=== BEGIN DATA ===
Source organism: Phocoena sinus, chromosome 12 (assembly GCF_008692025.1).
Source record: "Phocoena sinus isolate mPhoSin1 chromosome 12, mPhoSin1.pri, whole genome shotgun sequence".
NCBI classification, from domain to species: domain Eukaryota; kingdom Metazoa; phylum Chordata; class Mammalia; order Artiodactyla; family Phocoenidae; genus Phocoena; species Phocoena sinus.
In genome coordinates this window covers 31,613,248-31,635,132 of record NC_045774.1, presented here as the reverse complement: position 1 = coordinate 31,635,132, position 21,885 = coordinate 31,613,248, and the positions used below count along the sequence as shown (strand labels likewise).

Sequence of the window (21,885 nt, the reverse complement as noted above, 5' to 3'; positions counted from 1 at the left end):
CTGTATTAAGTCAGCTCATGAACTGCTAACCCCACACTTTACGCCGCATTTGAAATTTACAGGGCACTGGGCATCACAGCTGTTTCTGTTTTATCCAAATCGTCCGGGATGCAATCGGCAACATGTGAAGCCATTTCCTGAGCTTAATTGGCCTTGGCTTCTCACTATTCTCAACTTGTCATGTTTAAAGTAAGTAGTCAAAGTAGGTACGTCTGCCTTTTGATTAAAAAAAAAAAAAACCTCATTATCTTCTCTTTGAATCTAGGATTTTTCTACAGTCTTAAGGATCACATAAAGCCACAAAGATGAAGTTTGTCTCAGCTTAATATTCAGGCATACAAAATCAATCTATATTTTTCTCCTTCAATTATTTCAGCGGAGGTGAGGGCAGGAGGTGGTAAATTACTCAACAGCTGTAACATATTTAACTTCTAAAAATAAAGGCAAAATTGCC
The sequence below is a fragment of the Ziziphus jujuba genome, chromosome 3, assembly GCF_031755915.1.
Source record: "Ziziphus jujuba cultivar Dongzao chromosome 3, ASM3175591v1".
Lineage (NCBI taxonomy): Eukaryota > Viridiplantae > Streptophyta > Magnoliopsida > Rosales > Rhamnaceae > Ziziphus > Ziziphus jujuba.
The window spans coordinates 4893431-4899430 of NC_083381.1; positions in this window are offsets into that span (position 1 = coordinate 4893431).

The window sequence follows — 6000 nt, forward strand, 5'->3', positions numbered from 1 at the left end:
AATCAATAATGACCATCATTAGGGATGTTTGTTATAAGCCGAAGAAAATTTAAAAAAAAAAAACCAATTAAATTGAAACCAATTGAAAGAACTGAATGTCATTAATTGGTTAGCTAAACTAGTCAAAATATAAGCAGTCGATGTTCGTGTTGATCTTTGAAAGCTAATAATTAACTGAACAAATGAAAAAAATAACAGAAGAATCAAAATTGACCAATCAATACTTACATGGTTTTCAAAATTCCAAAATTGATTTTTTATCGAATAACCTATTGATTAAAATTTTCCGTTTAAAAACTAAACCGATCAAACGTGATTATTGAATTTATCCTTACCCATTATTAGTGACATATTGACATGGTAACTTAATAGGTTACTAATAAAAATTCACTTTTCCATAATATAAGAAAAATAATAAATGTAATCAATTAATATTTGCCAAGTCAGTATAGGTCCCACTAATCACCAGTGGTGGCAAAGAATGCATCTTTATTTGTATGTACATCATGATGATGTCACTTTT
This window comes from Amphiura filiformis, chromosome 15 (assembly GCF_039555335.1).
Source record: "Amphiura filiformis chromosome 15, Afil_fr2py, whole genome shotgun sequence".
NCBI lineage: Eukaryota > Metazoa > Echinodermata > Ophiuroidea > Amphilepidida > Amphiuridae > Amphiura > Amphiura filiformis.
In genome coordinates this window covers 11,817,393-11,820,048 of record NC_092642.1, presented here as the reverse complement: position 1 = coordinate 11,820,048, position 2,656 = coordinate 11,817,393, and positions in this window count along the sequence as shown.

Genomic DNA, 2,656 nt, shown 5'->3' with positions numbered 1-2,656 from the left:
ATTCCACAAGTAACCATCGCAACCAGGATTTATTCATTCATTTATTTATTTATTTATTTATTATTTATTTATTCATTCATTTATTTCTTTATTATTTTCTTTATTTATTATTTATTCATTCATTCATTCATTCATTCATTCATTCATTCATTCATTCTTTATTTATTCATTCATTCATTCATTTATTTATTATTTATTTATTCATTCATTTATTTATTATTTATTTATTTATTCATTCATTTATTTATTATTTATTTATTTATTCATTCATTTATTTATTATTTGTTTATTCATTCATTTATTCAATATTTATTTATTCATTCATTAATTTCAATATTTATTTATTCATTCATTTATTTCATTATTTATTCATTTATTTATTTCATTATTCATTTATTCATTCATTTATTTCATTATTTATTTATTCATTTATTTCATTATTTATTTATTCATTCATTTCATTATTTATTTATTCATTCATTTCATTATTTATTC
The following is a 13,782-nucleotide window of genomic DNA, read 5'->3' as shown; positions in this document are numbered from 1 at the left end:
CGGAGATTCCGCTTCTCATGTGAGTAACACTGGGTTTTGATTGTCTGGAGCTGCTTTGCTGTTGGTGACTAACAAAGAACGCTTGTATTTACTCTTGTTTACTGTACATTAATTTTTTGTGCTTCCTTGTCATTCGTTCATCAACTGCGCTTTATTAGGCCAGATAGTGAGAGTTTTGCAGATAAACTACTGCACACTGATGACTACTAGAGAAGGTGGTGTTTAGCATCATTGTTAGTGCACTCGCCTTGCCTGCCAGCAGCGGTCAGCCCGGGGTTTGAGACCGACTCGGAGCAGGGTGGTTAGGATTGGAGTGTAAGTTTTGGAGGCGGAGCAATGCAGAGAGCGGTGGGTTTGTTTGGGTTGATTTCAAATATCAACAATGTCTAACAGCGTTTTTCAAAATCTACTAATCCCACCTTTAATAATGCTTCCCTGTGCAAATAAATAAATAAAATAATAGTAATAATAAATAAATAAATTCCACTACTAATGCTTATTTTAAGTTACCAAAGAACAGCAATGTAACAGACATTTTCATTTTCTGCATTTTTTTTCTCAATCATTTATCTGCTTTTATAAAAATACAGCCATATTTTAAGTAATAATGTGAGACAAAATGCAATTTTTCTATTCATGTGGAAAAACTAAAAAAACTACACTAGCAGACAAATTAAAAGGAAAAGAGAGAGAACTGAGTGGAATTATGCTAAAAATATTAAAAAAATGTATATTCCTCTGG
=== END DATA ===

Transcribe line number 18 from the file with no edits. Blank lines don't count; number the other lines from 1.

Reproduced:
ATTCCACAAGTAACCATCGCAACCAGGATTTATTCATTCATTTATTTATTTATTTATTTATTATTTATTTATTCATTCATTTATTTCTTTATTATTTTCTTTATTTATTATTTATTCATTCATTCATTCATTCATTCATTCATTCATTCATTCATTCTTTATTTATTCATTCATTCATTCATTTATTTATTATTTATTTATTCATTCATTTATTTATTATTTATTTATTTATTCATTCATTTATTTATTATTTATTTATTTATTCATTCATTTATTTATTATTTGTTTATTCATTCATTTATTCAATATTTATTTATTCATTCATTAATTTCAATATTTATTTATTCATTCATTTATTTCATTATTTATTCATTTATTTATTTCATTATTCATTTATTCATTCATTTATTTCATTATTTATTTATTCATTTATTTCATTATTTATTTATTCATTCATTTCATTATTTATTTATTCATTCATTTCATTATTTATTC